72
Thelonious Monk - The Genius Of - Modern Music - Vol 1 - Blue Note 
Thelonious Monk (p), Idrees Sulieman/George Taitt (t), Danny Quebec West/Sahib Shihab (as), Billy Smith (ts), Gene Ramey/Bob Paige (b) and Art Blakey (d). Rec. 1947

These early Monk sides almost sank without trace when first issued as 78rpm singles, and it was only because of a LP selection under this title in the mid-1950s that more than a handful of punters took any notice. Blue Note, though, were so into Monk that they’d done these three sessions in little more than a month, just to get the first small-group versions of ‘Round Midnight’, ‘Ruby My Dear’, ‘Thelonious’ and ‘In Walked Bud’ among others. With the possible exception of Idrees, the soloists weren’t up to the pianist’s level. Yet the miraculous Blakey is at his early best. (BP)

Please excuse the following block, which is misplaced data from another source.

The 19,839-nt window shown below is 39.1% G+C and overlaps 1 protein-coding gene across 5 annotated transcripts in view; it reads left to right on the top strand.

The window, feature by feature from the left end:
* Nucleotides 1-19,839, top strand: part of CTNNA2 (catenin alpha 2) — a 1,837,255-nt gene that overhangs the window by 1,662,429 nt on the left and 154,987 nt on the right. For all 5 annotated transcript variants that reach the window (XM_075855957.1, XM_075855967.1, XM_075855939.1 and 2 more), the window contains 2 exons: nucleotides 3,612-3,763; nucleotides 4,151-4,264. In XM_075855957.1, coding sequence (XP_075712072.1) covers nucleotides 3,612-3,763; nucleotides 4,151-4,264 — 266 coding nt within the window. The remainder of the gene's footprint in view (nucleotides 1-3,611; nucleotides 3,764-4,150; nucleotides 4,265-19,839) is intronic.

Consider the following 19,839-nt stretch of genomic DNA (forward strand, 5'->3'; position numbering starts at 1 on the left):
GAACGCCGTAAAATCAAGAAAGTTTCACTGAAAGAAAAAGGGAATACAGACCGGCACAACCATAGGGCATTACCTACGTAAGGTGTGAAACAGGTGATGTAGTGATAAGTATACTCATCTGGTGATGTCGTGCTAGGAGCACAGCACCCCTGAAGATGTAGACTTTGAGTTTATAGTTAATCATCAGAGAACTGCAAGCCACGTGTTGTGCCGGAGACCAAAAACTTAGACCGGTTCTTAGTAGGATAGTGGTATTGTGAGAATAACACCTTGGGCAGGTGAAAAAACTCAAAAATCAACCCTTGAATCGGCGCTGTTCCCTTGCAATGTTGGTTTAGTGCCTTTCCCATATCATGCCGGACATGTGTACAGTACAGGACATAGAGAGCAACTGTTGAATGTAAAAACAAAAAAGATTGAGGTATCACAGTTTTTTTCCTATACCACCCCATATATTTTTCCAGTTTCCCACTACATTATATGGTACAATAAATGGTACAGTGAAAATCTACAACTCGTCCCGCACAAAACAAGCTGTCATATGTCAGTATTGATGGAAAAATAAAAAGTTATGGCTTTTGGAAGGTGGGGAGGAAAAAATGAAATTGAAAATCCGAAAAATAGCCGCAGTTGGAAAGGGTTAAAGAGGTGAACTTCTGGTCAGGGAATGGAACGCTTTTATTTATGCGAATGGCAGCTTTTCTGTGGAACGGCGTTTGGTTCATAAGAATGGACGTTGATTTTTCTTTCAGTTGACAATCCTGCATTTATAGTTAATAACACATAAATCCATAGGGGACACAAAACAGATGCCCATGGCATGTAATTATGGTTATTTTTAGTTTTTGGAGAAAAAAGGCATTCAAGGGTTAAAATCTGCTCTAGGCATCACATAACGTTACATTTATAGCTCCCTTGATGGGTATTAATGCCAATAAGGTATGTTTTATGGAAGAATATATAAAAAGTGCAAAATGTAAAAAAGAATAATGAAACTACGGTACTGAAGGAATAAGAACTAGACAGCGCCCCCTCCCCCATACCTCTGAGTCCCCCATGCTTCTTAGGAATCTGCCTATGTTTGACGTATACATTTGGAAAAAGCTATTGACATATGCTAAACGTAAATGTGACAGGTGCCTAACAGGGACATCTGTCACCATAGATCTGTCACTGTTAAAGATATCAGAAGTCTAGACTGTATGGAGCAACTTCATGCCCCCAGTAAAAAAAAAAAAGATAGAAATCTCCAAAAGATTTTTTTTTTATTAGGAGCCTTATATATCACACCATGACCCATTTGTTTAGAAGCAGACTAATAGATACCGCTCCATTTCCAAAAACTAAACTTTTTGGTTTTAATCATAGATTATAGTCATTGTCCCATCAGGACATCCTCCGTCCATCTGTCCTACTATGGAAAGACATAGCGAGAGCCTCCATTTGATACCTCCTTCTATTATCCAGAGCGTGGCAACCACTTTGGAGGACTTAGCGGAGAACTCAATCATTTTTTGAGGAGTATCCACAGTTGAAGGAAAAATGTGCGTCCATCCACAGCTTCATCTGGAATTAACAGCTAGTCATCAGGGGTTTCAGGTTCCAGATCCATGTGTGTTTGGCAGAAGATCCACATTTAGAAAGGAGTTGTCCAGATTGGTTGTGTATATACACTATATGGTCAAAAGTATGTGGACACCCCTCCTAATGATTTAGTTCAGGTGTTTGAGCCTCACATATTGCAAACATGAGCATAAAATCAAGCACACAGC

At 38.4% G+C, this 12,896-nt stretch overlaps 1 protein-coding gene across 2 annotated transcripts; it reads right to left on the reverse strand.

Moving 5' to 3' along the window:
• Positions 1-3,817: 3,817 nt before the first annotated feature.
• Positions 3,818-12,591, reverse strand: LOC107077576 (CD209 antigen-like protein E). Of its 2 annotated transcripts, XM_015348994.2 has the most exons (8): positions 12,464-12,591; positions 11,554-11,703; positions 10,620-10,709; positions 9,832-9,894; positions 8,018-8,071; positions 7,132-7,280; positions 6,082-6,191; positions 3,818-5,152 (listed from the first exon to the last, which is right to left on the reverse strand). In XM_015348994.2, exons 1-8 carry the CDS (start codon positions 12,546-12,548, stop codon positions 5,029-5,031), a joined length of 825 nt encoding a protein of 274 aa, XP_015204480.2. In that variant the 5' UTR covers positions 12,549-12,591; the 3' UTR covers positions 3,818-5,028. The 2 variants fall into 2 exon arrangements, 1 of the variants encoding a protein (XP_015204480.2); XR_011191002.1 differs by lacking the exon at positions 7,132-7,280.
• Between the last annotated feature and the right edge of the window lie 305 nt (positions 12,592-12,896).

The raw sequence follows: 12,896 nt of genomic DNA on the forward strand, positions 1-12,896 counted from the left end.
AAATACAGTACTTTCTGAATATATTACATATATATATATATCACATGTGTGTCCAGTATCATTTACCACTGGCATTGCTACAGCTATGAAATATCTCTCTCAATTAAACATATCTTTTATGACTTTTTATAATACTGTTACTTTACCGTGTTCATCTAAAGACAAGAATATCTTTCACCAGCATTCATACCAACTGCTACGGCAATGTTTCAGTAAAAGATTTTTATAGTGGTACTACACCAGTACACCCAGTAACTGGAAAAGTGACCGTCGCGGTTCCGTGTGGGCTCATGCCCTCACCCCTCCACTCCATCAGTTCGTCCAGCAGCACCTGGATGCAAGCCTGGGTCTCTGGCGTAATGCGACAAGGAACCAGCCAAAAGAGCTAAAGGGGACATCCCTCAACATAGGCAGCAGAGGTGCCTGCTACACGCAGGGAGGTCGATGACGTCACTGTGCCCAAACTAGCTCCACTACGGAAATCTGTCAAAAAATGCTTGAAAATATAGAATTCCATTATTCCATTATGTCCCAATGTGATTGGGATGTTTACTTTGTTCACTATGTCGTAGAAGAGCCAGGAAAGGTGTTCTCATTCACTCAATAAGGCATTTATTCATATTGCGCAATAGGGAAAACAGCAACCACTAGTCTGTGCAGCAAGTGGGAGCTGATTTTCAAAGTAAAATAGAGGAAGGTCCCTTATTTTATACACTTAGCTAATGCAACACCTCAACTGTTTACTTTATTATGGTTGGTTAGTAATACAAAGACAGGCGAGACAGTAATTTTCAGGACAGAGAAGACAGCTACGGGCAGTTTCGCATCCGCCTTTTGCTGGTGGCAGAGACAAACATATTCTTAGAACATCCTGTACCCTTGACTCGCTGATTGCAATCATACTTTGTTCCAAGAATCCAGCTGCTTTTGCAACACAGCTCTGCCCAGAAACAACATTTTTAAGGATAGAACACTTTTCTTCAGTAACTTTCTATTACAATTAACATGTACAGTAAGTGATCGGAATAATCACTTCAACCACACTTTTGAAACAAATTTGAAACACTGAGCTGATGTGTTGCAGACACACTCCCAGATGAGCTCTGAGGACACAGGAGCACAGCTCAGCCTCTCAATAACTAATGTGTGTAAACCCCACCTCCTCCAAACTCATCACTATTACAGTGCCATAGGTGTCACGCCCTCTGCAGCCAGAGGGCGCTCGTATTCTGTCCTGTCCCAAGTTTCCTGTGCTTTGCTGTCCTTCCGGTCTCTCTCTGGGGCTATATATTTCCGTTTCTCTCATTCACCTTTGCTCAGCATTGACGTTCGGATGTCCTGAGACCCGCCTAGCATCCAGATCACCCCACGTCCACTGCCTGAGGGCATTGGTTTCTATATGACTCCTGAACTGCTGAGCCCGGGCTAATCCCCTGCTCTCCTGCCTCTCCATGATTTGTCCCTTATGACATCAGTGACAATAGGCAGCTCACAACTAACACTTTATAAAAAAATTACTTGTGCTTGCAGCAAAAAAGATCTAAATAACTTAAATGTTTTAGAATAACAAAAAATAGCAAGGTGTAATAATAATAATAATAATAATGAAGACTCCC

71
Wayne Shorter - Speak No Evil - Blue Note
Wayne Shorter (ts), Freddie Hubbard (t), Herbie Hancock (p), Ron Carter (b) and Elvin Jones (d). Rec. 1964

Recorded a few months into his stint with Miles, this date finds Shorter on the cusp of his mature compositional and improvisatory styles and in the congenial company of Hancock and Carter, with Elvin Jones keeping it honest at the back and Hubbard providing his usual perfect foil at the front. In a sense this is Shorter’s essay on groove, but his angularity never makes it likely that the whole album would attain that ineffable level, or that he’d even want that. Herbie, of course, would do it without him a few months later on Maiden Voyage. So? Vive le difference, we say… (KS)

Feature Wayne Shorter – Music of the Spheres